Electric Island Festival 2016
@ Toronto Island, Toronto
September 4th & 5th, 2016
Electric Island hosted its first two-day finale this past Labour Day weekend on Toronto Island. Event organizers Embrace, Coda, and Platform brought a captivating array of outstanding underground Electronic talent from Toronto and abroad to Hanlan’s Point for the festival’s second year in its new, larger location. Running Sunday, September 4 and Monday, September 5 from 1:00 p.m. to 10:30 p.m., Electronic music lovers were given a strong dose of both live and DJ sets this year, happily quashing any back-to-school or end-of-summer doldrums.
Since the festival’s white-tented nascence four years ago at the original, breezier Centre Island location, Electric Island has bloomed into a much larger-scale music festival. Despite its growth, however, the organizers still guarantee excellent music and a small festival vibe with funky boutique shopping, delicious food trucks, tasty bar selections and no aggressive bro-factor. Plus, 2016 introduced green “leave no trace” initiatives this year including no straws on site. Special mention for the reprise of SXMusic Festival’s neon, tropical stage flowers at the main stage.
While it’s always hard to pick the best from the best, here are a few highlights and reviews from the dirty, sweaty two days:
This Irish duo, made up of Andrew Ferguson and Matthew McBriar, delivered their usual top-notch set to plumes of dust and screaming festivalgoers. Despite the hot weather, they played tough from start to finish, keeping the momentum building from opening sets by Toronto’s own Sean Miller, Alberto Jossue and Members Only. Self-described online as “HOUSE DISCO FUNK TECHNO ITALO COSMIC,” Bicep has an array of music in their growing bag of tricks. Sunday proved to be a bit more of a mix of breaks and techno but these Belfast boys are welcome back anytime. A special shout-out to the go-go dancers, whose sexy moves and space-like bodysuits, designed by Laced with Sparkles, matched the set perfectly.
I have never seen Martin live. I usually miss him by sheer seconds and hear about what a great set he played. Seeing this San Francisco Producer live at an outdoor festival with an outstanding light show was worth the wait. Martin blew Bicep’s solid set out of the water. I don’t know if it was the renowned thumping “dirty” sound that Martin and the DirtyBird label are known for, or because his set was during sundown (with the hot weather finally at bay), but his climax and series of drops brought the dance floor to another level. The light show was equally as powerful.
Moudaber, a Lebanese-Nigerian music producer and DJ, is a festival favourite – and for good reason. I’ve seen her a few times in clubs and have always been impressed. She played her usual strong set at Electric Island but the energy was not as enjoyable for me as Martin’s (kudos still given as she played Stereo in Montreal on Saturday night). She rotated from heavier, bassier tracks to a more melodic mix and then back again. Still she had many fans this past weekend. Her heavier, frenetic beats and mesmerizing light show were the highlights of her set for me.
Get Real: Green Velvet & Claude VonStroke
Green Velvet opened the Get Real closing set on Sunday, September 4, coming on strong with his deep, thumping groove. After closing the 2013 Electric Island finale with a phenomenal set, many fans were hoping for another killer Labour Day set. He did not disappoint. When Claude VonStroke, DJ, producer and owner of DirtyBird Records, came on, however, things got a whole lot dirtier. Just as Martin blew Bicep away, Claude VonStroke manned the decks in a furious way, getting Green Velvet to ramp things up rather quickly when he returned to the decks. The back-to-back set of these two heavyweights was strong from start to finish. I highly recommend catching this duo, either together or separate, when you can.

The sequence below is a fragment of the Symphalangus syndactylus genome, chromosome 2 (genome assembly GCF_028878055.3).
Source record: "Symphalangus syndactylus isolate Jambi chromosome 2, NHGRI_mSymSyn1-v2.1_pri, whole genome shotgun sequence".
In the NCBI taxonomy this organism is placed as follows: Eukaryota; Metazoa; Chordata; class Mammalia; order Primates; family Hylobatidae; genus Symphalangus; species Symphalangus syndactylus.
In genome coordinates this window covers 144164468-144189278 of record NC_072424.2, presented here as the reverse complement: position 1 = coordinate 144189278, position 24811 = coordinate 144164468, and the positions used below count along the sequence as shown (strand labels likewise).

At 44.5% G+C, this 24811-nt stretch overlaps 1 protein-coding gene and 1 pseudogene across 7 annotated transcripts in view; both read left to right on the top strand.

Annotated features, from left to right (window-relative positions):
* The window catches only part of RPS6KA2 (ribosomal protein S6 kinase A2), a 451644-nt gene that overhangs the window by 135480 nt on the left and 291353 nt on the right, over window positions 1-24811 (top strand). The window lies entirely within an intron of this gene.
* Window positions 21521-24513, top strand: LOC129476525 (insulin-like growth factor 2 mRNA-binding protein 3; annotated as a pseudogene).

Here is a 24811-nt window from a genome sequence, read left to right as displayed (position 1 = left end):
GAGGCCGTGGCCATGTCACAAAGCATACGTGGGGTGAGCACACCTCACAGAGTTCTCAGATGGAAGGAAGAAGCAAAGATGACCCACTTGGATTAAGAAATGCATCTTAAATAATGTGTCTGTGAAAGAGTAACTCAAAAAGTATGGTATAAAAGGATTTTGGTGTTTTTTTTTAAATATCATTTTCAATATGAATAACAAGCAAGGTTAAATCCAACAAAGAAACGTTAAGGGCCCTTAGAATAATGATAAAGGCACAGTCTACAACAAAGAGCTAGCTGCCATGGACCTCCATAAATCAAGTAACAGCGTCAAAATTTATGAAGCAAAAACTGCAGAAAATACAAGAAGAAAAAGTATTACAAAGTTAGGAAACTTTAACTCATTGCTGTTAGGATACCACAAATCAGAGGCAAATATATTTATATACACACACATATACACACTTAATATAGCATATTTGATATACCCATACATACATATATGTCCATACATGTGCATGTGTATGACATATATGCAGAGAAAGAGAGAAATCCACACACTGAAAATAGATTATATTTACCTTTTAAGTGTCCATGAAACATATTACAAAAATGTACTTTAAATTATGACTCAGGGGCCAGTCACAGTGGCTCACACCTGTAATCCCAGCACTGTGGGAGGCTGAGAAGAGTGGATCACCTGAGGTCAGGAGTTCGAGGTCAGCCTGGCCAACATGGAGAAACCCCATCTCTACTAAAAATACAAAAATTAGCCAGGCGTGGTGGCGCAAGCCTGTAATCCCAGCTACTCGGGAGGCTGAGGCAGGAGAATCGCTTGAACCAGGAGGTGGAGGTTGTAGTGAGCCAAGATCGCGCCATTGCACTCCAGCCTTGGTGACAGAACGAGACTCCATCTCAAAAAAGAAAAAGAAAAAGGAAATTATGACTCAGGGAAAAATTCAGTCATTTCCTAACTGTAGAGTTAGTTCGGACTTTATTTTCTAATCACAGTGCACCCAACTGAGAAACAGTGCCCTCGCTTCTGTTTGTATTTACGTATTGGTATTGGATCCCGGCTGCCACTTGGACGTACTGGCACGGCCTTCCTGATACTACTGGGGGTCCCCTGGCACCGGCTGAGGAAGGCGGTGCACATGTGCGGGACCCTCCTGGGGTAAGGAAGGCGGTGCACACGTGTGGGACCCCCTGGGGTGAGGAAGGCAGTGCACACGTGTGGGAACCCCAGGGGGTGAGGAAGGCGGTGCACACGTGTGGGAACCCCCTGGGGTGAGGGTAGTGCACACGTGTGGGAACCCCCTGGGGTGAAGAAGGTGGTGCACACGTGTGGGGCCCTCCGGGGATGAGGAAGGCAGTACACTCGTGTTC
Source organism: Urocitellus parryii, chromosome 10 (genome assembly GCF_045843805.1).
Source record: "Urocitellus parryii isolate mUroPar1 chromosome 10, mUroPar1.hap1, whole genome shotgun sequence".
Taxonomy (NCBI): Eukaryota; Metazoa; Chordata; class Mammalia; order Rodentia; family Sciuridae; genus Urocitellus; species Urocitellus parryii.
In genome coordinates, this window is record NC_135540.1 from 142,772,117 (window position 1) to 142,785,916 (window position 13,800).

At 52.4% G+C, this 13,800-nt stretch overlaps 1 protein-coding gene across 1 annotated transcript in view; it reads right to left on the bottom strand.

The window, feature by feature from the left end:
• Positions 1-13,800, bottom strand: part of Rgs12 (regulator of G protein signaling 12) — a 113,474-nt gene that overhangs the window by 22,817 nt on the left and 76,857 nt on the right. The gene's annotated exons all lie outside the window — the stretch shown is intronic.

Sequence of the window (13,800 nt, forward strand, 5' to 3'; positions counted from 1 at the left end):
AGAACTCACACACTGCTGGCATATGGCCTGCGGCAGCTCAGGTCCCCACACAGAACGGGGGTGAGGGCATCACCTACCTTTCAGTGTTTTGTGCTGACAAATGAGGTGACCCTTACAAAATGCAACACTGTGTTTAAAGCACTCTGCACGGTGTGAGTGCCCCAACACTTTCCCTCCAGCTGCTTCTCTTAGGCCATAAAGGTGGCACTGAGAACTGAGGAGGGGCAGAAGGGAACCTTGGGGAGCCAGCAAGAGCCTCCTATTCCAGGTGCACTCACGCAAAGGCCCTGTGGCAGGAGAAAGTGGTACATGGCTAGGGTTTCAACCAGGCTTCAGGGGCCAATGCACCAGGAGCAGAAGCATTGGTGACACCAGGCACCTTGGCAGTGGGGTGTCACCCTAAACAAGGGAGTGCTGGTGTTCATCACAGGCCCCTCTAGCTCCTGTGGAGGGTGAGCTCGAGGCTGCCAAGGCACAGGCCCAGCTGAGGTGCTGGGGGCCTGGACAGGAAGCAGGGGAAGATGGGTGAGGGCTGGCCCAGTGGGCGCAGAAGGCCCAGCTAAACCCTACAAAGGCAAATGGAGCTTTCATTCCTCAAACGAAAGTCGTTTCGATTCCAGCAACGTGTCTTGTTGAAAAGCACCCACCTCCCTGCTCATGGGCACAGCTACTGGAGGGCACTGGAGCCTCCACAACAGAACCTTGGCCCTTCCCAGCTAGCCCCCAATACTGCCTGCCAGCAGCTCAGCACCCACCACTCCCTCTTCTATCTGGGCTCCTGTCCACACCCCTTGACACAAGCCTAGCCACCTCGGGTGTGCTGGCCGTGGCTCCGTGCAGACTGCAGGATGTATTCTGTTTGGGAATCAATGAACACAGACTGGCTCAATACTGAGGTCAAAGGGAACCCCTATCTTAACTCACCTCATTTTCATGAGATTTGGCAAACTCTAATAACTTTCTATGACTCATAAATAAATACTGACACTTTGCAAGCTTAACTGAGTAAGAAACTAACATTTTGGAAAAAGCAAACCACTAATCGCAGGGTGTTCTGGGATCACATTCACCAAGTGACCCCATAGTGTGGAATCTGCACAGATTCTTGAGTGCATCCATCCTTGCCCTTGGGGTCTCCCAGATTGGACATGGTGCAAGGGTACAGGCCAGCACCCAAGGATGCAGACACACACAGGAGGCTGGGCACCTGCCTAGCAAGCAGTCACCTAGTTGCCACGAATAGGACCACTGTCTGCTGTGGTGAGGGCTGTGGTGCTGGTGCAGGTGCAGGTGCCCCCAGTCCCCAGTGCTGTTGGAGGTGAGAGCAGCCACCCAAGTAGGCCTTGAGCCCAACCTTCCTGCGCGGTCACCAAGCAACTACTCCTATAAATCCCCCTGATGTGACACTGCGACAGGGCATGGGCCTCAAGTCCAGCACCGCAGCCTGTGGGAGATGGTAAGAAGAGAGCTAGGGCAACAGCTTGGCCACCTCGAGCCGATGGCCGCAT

Fatima Yamaha (Live)
Fatima Yamaha (a.k.a. Netherlands musician and producer Bas Bron, co-founder of Magnetron record label) played Electric Island’s first live set of the day. His Synth-Bubblegum Electronic music inflected an ethereal change from three solid opening sets by Toronto locals, Night Vision, Simon Jain and Jamie Kidd (Box of Kittens). Yamaha’s quirky sound got the early comers going but with a scorching hot field and a slow-to-arrive crowd, who were likely hung over from an amazing day one, Yamaha’s numbers were a bit small for his talent. Be sure to check his “Love Invaders” video online and mark down his next Toronto appearance. While DJing takes a lot of skill, I always enjoy a live set. Yamaha was no exception. While many showed up for Ame’s live set – the prelude to Dixon and Loco Dice’s closing sets – I felt Yamaha’s artistry and Poppy sound a refreshing break to the usual Electronic music festival fare. Not to be missed.
With the growing offering of Electronic music festivals throughout the summer in the 6ix and beyond, Electric Island once again sent out summer with a bang. Loco Dice and Dixon were the highlights of many people’s summers (and for some, their lifetime so far). Dust and strong sun sent me home early but the friendly, music-loving crowd and stellar lineup successfully drowned out Toronto’s well-hated air-show. Next year take the Tiki Taxi, arrive early and bring a hat or buy a parasol. I guarantee it’s going to be electric.
– Talia Wooldridge